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ARS Home » Research » Publications at this Location » Publication #100704


item Staley, Thomas
item Voigt, Paul

Submitted to: Soil Science
Publication Type: Peer Reviewed Journal
Publication Acceptance Date: 3/21/2000
Publication Date: 7/16/2000
Citation: Staley, T.E., Voigt, P.W. 2000. Methodological considerations for elucidating low-level liming effects on white clover symbiosis establishment in an acidic soil model system. Soil Science 165:567-577.

Interpretive Summary: Establishment of nitrogen-fixing forage legumes on stressful soils is a serious problem for livestock producers in the south and east. Using a laboratory model system, it was shown that increasing soil pH by liming from 4.5 to only 4.9 dramatically increased white clover nodulation by rhizobia. It was also shown that high populations of rhizobia in the soil can overcome nodulation reduction due to soil acidity. It was concluded that the development of rhizobial strains better able to survive soil acidity-related factors would result in legume-based pastures that would persist Longer at less expense to the producers.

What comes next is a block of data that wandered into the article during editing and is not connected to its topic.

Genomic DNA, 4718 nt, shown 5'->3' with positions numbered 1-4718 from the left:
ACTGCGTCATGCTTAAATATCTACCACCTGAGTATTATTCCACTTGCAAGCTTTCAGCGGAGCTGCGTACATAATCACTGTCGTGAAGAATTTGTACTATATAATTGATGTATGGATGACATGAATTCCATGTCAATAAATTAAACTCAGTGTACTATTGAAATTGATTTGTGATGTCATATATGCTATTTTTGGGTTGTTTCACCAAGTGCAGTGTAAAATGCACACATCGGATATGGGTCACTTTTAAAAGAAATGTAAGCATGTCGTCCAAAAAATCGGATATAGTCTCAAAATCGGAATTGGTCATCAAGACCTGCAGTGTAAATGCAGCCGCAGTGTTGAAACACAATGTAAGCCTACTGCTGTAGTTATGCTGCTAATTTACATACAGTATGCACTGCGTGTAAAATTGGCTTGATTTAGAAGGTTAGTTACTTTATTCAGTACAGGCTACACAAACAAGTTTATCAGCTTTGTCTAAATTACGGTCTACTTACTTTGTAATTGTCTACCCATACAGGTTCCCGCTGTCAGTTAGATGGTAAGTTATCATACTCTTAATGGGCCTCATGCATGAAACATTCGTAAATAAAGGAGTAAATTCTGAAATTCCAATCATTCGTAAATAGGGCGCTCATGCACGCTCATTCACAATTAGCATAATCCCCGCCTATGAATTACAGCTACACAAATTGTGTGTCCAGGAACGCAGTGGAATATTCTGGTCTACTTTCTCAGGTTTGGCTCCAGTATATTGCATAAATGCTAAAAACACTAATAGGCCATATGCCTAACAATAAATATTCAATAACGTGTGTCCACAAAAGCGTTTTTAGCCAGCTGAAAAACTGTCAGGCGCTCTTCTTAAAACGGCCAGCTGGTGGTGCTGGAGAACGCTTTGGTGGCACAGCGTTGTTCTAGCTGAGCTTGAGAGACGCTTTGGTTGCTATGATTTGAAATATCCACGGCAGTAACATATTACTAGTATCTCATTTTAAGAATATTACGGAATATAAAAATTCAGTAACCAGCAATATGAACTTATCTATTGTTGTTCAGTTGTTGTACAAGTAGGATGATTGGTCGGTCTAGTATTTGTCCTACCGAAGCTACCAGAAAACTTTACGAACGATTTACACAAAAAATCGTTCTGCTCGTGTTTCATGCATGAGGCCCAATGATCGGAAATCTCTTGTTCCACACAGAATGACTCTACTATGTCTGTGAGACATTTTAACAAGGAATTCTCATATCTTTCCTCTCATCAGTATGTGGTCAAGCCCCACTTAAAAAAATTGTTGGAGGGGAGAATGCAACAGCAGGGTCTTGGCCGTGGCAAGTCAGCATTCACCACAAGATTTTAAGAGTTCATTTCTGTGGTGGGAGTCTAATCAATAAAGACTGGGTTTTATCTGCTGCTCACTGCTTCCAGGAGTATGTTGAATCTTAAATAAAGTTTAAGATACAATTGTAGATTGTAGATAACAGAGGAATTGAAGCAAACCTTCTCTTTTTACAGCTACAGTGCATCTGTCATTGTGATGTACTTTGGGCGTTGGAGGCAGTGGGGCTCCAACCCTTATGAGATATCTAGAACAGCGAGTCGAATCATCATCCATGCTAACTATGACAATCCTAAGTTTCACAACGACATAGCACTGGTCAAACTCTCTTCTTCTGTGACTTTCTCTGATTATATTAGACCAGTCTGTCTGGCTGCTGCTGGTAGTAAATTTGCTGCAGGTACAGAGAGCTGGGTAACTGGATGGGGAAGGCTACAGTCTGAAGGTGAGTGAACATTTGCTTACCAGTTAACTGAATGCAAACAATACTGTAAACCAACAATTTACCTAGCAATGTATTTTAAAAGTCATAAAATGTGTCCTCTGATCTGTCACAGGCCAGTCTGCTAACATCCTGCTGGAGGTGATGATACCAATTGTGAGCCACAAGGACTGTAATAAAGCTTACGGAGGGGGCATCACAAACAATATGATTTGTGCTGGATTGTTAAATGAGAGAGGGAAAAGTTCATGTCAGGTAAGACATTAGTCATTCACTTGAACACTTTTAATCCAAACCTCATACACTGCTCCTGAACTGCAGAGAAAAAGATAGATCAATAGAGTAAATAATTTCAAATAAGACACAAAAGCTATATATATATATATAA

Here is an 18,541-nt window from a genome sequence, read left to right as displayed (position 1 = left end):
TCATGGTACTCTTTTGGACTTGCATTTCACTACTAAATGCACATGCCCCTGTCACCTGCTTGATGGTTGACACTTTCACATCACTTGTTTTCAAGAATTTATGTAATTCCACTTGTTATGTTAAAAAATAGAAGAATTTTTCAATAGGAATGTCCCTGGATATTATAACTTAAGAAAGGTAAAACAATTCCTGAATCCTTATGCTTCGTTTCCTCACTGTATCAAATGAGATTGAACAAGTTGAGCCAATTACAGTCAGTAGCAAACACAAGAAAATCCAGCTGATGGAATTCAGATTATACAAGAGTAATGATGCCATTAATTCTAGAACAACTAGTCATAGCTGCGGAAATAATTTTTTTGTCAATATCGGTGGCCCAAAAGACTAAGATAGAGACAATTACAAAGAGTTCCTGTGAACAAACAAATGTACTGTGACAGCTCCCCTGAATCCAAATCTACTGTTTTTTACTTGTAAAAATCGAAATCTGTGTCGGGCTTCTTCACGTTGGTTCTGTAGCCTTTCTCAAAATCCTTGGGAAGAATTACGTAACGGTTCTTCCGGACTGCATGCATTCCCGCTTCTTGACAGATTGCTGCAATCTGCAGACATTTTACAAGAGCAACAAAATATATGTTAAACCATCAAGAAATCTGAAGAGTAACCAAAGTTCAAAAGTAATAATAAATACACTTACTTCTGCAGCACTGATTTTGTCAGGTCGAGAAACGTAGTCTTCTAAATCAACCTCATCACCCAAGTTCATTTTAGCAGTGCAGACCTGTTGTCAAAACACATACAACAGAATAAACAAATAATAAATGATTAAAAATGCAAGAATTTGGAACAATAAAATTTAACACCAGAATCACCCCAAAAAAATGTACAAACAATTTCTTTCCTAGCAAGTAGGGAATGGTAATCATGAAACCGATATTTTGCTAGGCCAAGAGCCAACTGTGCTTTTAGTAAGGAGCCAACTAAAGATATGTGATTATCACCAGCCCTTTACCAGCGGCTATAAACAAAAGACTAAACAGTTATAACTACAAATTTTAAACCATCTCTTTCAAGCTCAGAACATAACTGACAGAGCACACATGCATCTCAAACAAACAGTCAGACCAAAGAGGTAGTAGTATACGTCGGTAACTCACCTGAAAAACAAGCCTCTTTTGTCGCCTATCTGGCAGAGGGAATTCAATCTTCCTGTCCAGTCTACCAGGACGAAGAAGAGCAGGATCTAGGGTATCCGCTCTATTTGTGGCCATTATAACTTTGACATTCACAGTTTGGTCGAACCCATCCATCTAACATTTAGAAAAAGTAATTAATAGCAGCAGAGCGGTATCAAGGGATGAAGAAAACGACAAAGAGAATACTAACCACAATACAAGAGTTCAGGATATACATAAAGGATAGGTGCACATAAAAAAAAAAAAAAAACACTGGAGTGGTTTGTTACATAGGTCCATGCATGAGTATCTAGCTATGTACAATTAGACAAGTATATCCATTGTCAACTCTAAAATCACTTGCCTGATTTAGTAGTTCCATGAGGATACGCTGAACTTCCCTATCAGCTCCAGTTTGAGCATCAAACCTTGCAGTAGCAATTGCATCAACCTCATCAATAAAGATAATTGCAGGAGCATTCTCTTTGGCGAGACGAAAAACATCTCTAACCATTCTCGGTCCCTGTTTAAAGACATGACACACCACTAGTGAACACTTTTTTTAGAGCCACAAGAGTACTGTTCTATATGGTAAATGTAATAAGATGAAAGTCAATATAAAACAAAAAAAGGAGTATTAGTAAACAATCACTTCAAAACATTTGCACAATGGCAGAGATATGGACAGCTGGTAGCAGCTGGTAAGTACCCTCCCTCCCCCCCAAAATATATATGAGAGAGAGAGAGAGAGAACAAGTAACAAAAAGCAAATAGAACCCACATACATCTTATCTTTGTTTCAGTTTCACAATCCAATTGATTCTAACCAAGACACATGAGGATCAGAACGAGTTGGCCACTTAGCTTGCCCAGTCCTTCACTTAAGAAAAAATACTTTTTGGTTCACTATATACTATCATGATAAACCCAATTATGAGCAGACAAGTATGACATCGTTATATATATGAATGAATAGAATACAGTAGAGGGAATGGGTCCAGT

Technical Abstract: As acidic soils limit the establishment, growth and persistence of forage legumes, new information on symbiosis development in these soils, particularly during its early stages, will likely contribute to the solution of this worldwide problem. A previously described, laboratory model system was used to determine the effects of low-level liming rates (pHw 4.54 - 4.94) and decadal rhizobial (Rhizobium leguninosarum bv. trifolii) inoculation levels, of both fresh and re-wet soil, on the growth and nodulation of Huia white clover (Trifolium repens L.). Plant parameters (shoot mass, shoot N uptake and root mass) were generally unaffected by liming at any of the inoculation levels at Cut 1 (2 weeks) in both soils, whereas most of these parameters were positively affected by liming at all inoculation levels at Cut 2 (4 weeks), especially in the fresh soil. Positive lime rate effects on nodulation were found at both cuts in both soils, but almost exclusively at the highest (5 x 103 CFU g-1 dry soil) inoculation level. Thus, the interactive effects of liming and rhizobial population on nodulation were demonstrated. Growth rates of asymbiotically-grown roots, determined by short-term (hours) assays in soil-over-agar, paralleled the root mass responses to liming in the soil model system. Rhizobial viability, assessed in soil solutions extracted from the limed soils, decreased by about one log after only 21 hours. Overall, these results suggest that, although seedling root growth, and likely rhizobial viability, are compromised within hours after planting and inoculation by soil acidity-related chemical factors, maintenance of a threshold level of viable rhizobia can lead to improved nodulation of white clover even at very low soil pH values.